Tackling Injustice in Tech: Adamaka Ajaelo, MBA '09
For Adamaka Ajaelo, MBA ’10, there is no better way of dismantling systemic racism and gender injustice than by introducing young girls of color to possibilities in the STEM fields of science, technology, engineering, and mathematics—whether it means setting their sights on college or prepping them to become Silicon Valley programmers.
“Tackling (injustice) happens not only in the law or in the school system,” says Ajaelo, founding executive director of Oakland based Self-eSTEM. “It’s a multi-faceted approach, and my fight is in the STEM industry.”
Ajaelo has worked doggedly to transform the predominantly white, male industry since 2014, when she launched SelfeSTEM (see: HNU Today, Fall 2018). Her ongoing efforts, including introducing a new robotics program and expanding career opportunities for older girls, earned her a 2020 Holy Names University Young Alumni Award. The honor recognizes outstanding professional or personal achievements by an HNU graduate under 40.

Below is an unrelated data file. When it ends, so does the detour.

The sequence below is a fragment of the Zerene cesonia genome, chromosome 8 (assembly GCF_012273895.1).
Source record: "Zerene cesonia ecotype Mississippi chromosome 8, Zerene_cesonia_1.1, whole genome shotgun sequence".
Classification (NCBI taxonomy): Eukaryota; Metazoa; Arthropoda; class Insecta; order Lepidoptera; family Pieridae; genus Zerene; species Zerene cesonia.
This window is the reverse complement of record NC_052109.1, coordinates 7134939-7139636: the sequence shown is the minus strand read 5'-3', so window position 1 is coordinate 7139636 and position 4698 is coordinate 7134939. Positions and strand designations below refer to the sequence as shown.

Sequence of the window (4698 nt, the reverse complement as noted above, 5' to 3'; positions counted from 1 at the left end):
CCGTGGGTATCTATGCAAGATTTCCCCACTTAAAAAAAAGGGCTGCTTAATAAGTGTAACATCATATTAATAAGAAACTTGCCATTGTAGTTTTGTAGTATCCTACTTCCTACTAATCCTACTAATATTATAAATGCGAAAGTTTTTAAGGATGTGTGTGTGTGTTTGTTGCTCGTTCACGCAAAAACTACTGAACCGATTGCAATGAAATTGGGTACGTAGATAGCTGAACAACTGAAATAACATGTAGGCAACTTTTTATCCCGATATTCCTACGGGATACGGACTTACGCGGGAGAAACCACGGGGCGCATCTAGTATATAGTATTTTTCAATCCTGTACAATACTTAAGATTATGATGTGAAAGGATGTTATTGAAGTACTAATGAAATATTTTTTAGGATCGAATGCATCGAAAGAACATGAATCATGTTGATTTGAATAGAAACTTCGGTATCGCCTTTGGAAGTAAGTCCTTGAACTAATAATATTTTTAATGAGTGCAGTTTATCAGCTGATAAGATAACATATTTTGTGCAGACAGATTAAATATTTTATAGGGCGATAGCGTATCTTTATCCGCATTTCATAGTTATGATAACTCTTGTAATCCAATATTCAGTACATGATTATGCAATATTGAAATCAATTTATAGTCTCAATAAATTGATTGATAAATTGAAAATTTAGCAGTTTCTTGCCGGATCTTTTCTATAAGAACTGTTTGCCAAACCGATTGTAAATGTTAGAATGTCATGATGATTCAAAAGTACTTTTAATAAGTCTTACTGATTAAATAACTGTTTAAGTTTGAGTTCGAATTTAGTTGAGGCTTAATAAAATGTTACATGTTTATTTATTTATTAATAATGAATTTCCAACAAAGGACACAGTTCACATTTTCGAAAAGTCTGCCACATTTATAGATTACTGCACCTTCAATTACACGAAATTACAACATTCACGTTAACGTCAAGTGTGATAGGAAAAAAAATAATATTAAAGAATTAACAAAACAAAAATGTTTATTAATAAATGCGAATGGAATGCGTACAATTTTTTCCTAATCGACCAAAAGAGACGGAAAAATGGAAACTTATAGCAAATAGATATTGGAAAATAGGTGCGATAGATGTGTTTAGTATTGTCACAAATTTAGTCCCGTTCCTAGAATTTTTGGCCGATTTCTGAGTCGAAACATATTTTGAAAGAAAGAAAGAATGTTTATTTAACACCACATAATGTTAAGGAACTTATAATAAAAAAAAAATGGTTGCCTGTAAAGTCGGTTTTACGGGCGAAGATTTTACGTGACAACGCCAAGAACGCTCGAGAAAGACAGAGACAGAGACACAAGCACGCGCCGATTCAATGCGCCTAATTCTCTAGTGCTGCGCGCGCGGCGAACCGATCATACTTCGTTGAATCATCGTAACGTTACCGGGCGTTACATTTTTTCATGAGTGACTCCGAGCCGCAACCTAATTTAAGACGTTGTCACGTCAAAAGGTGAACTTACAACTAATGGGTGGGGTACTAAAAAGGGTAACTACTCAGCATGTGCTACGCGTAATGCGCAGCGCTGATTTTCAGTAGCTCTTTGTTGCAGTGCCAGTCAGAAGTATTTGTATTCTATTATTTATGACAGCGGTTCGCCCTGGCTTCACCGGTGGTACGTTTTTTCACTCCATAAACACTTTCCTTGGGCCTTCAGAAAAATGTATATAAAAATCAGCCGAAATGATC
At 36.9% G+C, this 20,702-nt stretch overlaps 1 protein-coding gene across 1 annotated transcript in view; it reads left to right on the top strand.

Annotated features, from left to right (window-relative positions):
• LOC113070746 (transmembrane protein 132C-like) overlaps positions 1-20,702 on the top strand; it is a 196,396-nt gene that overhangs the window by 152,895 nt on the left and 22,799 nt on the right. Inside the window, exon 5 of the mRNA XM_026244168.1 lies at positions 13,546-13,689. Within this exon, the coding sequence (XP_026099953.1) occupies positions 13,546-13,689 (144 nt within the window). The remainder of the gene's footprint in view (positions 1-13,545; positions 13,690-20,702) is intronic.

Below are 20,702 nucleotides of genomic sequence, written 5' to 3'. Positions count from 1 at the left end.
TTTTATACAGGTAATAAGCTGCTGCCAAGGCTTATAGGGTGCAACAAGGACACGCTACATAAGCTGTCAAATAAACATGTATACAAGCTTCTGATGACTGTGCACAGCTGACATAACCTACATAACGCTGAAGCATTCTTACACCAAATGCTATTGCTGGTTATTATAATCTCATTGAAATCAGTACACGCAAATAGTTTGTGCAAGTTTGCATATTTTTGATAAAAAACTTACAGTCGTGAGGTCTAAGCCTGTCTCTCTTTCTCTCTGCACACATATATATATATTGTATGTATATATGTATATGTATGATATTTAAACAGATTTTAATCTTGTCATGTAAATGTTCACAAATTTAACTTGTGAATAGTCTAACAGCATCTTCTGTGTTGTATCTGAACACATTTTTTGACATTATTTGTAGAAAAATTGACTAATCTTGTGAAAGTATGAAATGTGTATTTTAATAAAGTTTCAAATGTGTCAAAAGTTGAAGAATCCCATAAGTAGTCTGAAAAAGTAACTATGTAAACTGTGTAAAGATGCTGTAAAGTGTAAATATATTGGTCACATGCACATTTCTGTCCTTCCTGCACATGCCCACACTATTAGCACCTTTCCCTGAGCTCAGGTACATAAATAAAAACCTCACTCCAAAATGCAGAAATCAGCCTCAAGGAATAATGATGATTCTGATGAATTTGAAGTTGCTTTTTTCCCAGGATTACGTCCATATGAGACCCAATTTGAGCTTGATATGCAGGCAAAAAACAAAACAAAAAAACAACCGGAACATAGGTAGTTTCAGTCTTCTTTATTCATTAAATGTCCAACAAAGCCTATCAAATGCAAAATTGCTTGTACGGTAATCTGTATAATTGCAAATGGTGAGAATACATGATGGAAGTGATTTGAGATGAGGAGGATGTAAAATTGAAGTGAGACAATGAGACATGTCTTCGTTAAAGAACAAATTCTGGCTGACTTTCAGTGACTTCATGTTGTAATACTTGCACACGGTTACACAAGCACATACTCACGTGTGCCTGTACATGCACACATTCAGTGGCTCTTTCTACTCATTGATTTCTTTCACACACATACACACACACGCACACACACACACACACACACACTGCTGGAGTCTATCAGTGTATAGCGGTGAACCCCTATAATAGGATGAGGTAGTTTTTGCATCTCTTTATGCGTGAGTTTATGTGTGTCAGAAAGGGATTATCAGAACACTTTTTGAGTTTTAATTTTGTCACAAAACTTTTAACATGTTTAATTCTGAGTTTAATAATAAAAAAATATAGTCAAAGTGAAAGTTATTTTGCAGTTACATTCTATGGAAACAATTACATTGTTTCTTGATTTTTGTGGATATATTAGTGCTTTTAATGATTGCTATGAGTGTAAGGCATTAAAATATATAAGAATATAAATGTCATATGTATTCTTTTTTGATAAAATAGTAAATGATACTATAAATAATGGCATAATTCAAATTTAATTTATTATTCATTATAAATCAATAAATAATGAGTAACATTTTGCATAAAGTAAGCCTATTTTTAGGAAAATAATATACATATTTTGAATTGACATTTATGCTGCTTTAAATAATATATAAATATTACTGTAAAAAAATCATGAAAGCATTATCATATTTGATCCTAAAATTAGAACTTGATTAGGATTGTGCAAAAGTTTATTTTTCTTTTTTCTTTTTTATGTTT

“Self eSTEM is a nonprofit changing the face of and culture of innovation,” she says of the organization she leads as executive director—while also working full-time as a senior program manager for software company Adobe. “We provide culturally appropriate STEM training. We’re moving beyond the limitations of today and adapting to skill sets of the future.”
Through hands-on workshops and—during COVID-19—remote education sessions, 1,200 girls (ages 9 to 17) have learned about the chemistry behind make-up, problem-solved in a design thinking workshop to combat hunger in their schools, and prepared to bring home the judges award from a regional LEGO robotics team competition. Following an annual STEM Exploration Camp, 75% of participants reported a realization they could pursue a career in STEM and nearly 80% expressed increased interest in working in STEM fields.
The experience of one participant, a 16-year-old from Hayward named Sania, illustrates the power of Self-eSTEM to shape individual lives.
“She was on a (single-minded) track: ‘I’m in the arts,’” Ajaelo recalls Sania saying. “But she didn’t realize that art intersects with STEM. Just from attending one of our camps, she stepped out and applied for an engineering internship—and got it.”
It’s the kind of work that earned Ajaelo 2019 accolades from Congresswoman Barbara Lee for her contribution to diversifying the tech workforce. Ajaelo’s industriousness has further propelled her into expanding offerings to young women in their late teens and early 20s. Ajaelo wants to make sure that when they are old enough girls have ready access to internships, career coaching, and mentors. “It’s missing in the market,” says Ajaelo, noting what distinguishes Self-eSTEM. “There’s not [another] organization that provides that wrap-around support and truly understands the demographic they’re serving.”